Furthermore, verbiage was added to DoD contracts stating that by submitting a response to the RFP, contractors certify that they are compliant with NIST 800-171 – and noncompliance could result in failure to obtain the contract or loss of a contract, as well as removal from the DoD Approved Vendor list.
But while NIST 800-171 was drafted as a requirement, government contractors only had to self-attest that they were in compliance with the standards or were actively working toward meeting them.
Since the NIST SP 800-171 guidelines were released, a majority of private contractors have ignored the NIST guidelines. Although they were required to meet the standards, the lack of a third-party auditing protocol meant contractors could state they were compliant and win a contract without following through on the requirements.
For that reason, the DoD announced in 2019 that all contractors had 18 months to become compliant. At the end of that window, every private contractor working with the DoD would be subject to audit. Those found to be noncompliant not only risk losing current contracts but also will be unable to secure any future contracts.
Why the sudden change? It’s actually not that sudden. The original deadline to become NIST compliant was in December 2017, but no one took it seriously, including the DoD. Since then, hundreds of smaller data breaches have occurred within the private contractor community.
around 8% of private contractors reported a data breach at least one time since 2016. In many of those cases, there were multiple breaches. That means personal information for nearly 300,000 employees was compromised.
Even more concerning is the possibility that bad actors accessed sensitive CUI. In fact, there are reports that adversaries of the United States have developed military equipment from stolen design data.
In response to the failure of self-assessment, the Office of the Under Secretary of Defense for Acquisition and Sustainment (OUSD(A&S)) announced the Cybersecurity Maturity Model Certification (CMMC), a new certification model designed to verify that DoD contractors have sufficient controls to safeguard sensitive data.
Built in part from NIST 800-171 and other cybersecurity frameworks, the CMMC is set to take effect in January 2021. At that time, any organization intending to do business with the DoD will be subject to a mandatory audit to obtain CMMC certification before a contract is awarded.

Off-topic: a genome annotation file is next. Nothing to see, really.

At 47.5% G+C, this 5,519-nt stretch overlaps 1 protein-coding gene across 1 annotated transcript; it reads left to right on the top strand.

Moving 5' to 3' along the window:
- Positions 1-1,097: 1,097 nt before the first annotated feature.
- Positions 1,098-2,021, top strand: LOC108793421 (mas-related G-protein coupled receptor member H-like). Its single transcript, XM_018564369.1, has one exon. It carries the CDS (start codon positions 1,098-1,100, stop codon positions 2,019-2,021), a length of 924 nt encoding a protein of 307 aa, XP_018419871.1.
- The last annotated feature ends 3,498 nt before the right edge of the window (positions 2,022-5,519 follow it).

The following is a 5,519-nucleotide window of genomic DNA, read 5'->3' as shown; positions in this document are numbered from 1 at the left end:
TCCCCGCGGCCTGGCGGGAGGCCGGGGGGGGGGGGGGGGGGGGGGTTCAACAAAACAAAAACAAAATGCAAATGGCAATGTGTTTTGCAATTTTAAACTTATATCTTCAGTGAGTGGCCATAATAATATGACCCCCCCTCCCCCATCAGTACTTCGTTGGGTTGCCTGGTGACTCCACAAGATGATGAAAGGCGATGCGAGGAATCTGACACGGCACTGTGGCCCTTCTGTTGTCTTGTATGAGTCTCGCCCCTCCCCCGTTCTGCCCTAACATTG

Though it would ostensibly seem that CMMC will be replacing NIST 800-171, it’s important to note that the two are not interchangeable. While both NIST 800-171 and CMMC primarily focus on CUI, NIST 800-171 also addresses 63 Non-Federal Organization (NFO) controls. So CMMC certification will not ensure NIST compliance.
Furthermore, although CMMC is moving quickly, it could take a few years for it to be fully implemented. During that time, and until all of the details pertaining to CMMC become clear, it will be important to demonstrate compliance with 800-171.
Becoming NIST compliant is an ongoing process. You must continuously assess, design, deploy, and manage your systems. You need to:
However, you can create two essential documents – a System Security Plan (SSP) and Plan of Action and Milestones (POA&M) – to satisfy separate NIST controls:
Start by creating your SSP in a simple Excel document that outlines each control. Then go through each one and answer how you’ve implemented the control and whether it satisfies the requirement. If you currently do not satisfy the control, it goes into your Plan of Actions and Milestones (POA&M).
A POA&M is a key document that describes the current status of any vulnerabilities and the actions to be taken to correct them. It facilitates a disciplined and structured approach to tracking risk mitigation activities. The POA&M should include findings from regular ongoing monitoring as well as periodic security assessments, such as the annual assessment.
What should you do if there's a potential compliance breach?
Contact the Department of Defense and begin a security incident report at https://dibnet.dod.mil/portal/intranet.Identify any information that may have been lost or compromised as well as any computers, data, or accounts that may have been affected.
A professional assessment can be an effective tool for achieving NIST 800-171 compliance and identifying any gaps that need to be addressed. A thorough assessment evaluates your current security state, shows where you successfully meet criteria, and highlights where changes need to be made.
In preparation for an assessment, it’s important to have senior management involved and ready to work together. Preparation should include:
Because contractors had the ability to self-verify for NIST 800-171, it led many to believe that they could navigate the entire compliance process alone. However, due to the sensitivity of the information involved and the seriousness of a breach, it’s wise to work alongside a partner with expertise in NIST 800-171 compliance.
Achieving (and maintaining) NIST compliance is an exhaustive and ongoing process. An expert will be able to guide you through both the implementation of the standards and continued compliance.
The risk and repercussions associated with a cybersecurity attack are too severe to tackle NIST or CMMC compliance alone. And with authorized audits becoming a mandatory part of certification and a prerequisite for being awarded a contract, any gap or lapse could result in lost revenue.
For the benefit of your business, and the country, it’s best to consult with an expert.